Half of Republican voters may like Chris Christie but his favorability is lower than other likely GOP candidates for 2016
New Jersey Governor Chris Christie has embarked on a course of study of foreign policy issues – beginning with a trade trip to Mexico last week. This may be necessary if the Republican wants to run for President in 2016. Whatever positions he takes will have to attract GOP voters who are generally more hawkish than the typical voter. At the same time he must try to improve opinions about himself among the same group.
In the latest Economist/YouGov Poll, half of Republicans have a favorable view of Christie, but that percentage is far lower than the positive ratings they give to most other GOP possibilities. And the third of Republicans who view Christie negatively is higher than the negative rating given to other candidates.
Christie’s cross-party appeal, which was supposed to be a strength in the past, is now minimal. Democrats and independents are more likely to have negative than positive views of Christie. Just 20% of Democrats and 35% of independents are favorable towards him.
So what foreign policy positions would Christie need to take to attract Republicans?
First of all, support air strikes and drone strikes against ISIS in both Iraq and Syria. A majority of Republicans support those acts.
On Ukraine, GOP opinion is less clear in this week’s poll. Republicans are not thrilled by the prospect of negotiating with Russia over Ukraine. More would favor sending weapons to Ukraine. But most Republicans are not in favor of either action, with the exception of greater economic sanctions. About half favor that. However, hardly any Republicans think sanctions would have an impact.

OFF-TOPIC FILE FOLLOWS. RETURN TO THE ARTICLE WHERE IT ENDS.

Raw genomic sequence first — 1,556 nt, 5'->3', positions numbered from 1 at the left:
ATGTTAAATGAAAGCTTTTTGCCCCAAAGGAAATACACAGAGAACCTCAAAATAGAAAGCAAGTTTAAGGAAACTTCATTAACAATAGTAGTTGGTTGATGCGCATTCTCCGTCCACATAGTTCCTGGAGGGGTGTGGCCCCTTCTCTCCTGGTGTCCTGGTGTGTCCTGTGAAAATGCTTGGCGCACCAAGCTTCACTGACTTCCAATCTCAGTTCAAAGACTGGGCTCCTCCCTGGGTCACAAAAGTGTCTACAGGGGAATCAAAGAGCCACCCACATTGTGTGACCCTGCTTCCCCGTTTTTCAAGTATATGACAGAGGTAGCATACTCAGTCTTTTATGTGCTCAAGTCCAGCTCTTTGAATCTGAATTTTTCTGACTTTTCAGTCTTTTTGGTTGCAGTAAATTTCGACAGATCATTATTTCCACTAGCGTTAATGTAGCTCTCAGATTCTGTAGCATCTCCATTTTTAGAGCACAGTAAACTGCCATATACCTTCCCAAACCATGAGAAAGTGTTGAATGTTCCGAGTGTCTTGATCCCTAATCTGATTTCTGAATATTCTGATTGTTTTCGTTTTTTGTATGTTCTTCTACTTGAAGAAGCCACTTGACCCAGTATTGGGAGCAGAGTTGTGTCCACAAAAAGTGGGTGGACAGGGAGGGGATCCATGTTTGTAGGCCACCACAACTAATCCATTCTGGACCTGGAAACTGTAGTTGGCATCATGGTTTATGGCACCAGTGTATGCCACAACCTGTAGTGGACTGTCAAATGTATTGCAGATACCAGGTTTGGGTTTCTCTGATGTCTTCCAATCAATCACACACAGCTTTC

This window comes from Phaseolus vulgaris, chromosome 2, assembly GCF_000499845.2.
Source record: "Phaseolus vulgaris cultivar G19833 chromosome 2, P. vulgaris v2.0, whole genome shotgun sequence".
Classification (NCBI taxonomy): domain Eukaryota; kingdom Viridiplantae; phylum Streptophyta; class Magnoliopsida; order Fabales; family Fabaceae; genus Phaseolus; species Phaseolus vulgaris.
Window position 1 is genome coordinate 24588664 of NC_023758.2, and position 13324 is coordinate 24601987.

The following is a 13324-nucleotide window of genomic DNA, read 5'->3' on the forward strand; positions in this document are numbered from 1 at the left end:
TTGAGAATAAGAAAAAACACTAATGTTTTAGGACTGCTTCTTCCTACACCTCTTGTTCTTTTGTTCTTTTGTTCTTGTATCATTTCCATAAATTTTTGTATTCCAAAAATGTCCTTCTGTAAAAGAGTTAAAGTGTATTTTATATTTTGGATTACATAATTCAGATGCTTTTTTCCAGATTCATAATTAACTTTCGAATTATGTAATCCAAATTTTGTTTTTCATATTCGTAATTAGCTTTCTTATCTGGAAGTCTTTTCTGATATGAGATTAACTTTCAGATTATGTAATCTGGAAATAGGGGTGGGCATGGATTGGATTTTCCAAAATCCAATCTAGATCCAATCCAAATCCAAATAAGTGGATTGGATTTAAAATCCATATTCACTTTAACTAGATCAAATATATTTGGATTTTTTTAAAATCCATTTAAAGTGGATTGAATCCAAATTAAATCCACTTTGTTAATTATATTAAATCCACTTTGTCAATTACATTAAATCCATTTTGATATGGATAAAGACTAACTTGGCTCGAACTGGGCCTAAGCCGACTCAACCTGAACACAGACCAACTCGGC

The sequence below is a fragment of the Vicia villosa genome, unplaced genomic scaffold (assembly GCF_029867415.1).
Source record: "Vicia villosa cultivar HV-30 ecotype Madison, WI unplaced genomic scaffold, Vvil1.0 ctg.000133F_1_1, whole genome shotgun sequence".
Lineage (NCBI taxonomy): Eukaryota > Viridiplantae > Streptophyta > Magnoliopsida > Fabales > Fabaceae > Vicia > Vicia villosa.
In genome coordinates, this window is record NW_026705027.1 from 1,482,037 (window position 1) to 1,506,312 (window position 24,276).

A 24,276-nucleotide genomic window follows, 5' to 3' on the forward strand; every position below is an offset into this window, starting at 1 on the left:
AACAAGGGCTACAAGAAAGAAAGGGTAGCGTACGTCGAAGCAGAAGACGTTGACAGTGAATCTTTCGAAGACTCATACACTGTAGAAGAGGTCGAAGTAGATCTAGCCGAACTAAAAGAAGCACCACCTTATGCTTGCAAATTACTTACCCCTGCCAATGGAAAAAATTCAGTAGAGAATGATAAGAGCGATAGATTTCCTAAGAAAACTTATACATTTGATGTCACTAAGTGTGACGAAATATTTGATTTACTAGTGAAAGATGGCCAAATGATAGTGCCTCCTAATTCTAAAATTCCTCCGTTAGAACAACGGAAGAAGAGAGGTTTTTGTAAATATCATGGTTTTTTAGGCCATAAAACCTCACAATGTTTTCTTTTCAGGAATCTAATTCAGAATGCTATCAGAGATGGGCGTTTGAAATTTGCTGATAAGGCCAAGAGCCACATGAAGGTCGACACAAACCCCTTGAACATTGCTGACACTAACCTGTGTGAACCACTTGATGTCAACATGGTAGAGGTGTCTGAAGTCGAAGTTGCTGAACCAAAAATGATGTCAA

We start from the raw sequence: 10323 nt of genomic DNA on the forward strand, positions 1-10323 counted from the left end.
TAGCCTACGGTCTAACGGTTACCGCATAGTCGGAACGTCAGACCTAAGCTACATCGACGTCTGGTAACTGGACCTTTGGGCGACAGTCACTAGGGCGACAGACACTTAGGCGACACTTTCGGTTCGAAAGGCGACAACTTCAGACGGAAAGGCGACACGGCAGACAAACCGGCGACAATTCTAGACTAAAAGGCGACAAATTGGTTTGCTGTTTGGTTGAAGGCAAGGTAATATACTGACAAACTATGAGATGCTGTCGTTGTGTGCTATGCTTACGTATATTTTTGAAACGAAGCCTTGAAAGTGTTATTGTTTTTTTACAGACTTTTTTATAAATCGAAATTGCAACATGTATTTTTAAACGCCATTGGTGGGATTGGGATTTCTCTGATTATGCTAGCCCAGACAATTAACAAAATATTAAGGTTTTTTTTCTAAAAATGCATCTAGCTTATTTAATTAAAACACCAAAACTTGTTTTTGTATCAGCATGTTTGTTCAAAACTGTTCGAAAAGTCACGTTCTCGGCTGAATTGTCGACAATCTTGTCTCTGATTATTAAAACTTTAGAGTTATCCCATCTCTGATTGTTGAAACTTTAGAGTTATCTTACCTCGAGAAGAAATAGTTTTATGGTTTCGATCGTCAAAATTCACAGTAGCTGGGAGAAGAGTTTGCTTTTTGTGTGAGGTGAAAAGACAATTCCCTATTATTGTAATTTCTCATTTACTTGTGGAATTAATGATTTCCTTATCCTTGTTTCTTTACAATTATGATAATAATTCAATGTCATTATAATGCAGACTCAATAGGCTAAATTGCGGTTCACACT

In last week’s Economist/YouGov Poll, Republicans were much more worried than Democrats or independents about possible threats to the United States: 73% of Republicans viewed ISIS as an immediate and serious threat, and nearly half said that about al Qaeda and Iran. Republicans overwhelmingly viewed ISIS as a threat that the United States needs to solve, not something to leave to the Iraqis.
Republicans have continued to support the decision to send troops to Iraq, even though more than half of the public overall views the 2003 invasion as a mistake.
Republicans favor more international engagement – even more military engagement. In a mid-August Economist/YouGov Poll, 51% of Republicans agreed that the next President should be more willing than President Obama has been to use the American military in conflicts around the world. Just 12% of Democrats and 30% of independents agree.
But perhaps one of the most clear foreign policy positions Republicans take is overwhelming support for Israel. 60% of Republicans said in early August that their sympathies lie with Israel in the current Israel-Palestinian dispute; just 3% side with the Palestinians.
Christie does have a head start on these questions as many GOP views are in line with the generally hawkish tone expressed in a speech the Governor made in May.
Economist/YouGov poll archives can be found here.